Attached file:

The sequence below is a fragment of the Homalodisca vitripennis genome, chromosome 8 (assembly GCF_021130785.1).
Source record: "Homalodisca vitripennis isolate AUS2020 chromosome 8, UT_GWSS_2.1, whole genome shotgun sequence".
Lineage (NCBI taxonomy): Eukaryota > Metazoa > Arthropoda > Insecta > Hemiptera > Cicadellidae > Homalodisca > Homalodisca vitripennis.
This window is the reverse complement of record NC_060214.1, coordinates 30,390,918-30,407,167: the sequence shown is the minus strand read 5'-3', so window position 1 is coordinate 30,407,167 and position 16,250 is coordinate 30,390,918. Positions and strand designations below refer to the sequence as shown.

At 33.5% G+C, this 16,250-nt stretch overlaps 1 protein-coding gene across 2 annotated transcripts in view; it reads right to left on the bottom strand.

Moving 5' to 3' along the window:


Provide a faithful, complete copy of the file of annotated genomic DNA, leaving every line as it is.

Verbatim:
The sequence below is a fragment of the Homalodisca vitripennis genome, chromosome 8 (assembly GCF_021130785.1).
Source record: "Homalodisca vitripennis isolate AUS2020 chromosome 8, UT_GWSS_2.1, whole genome shotgun sequence".
Lineage (NCBI taxonomy): Eukaryota > Metazoa > Arthropoda > Insecta > Hemiptera > Cicadellidae > Homalodisca > Homalodisca vitripennis.
This window is the reverse complement of record NC_060214.1, coordinates 30,390,918-30,407,167: the sequence shown is the minus strand read 5'-3', so window position 1 is coordinate 30,407,167 and position 16,250 is coordinate 30,390,918. Positions and strand designations below refer to the sequence as shown.

At 33.5% G+C, this 16,250-nt stretch overlaps 1 protein-coding gene across 2 annotated transcripts in view; it reads right to left on the bottom strand.

Moving 5' to 3' along the window: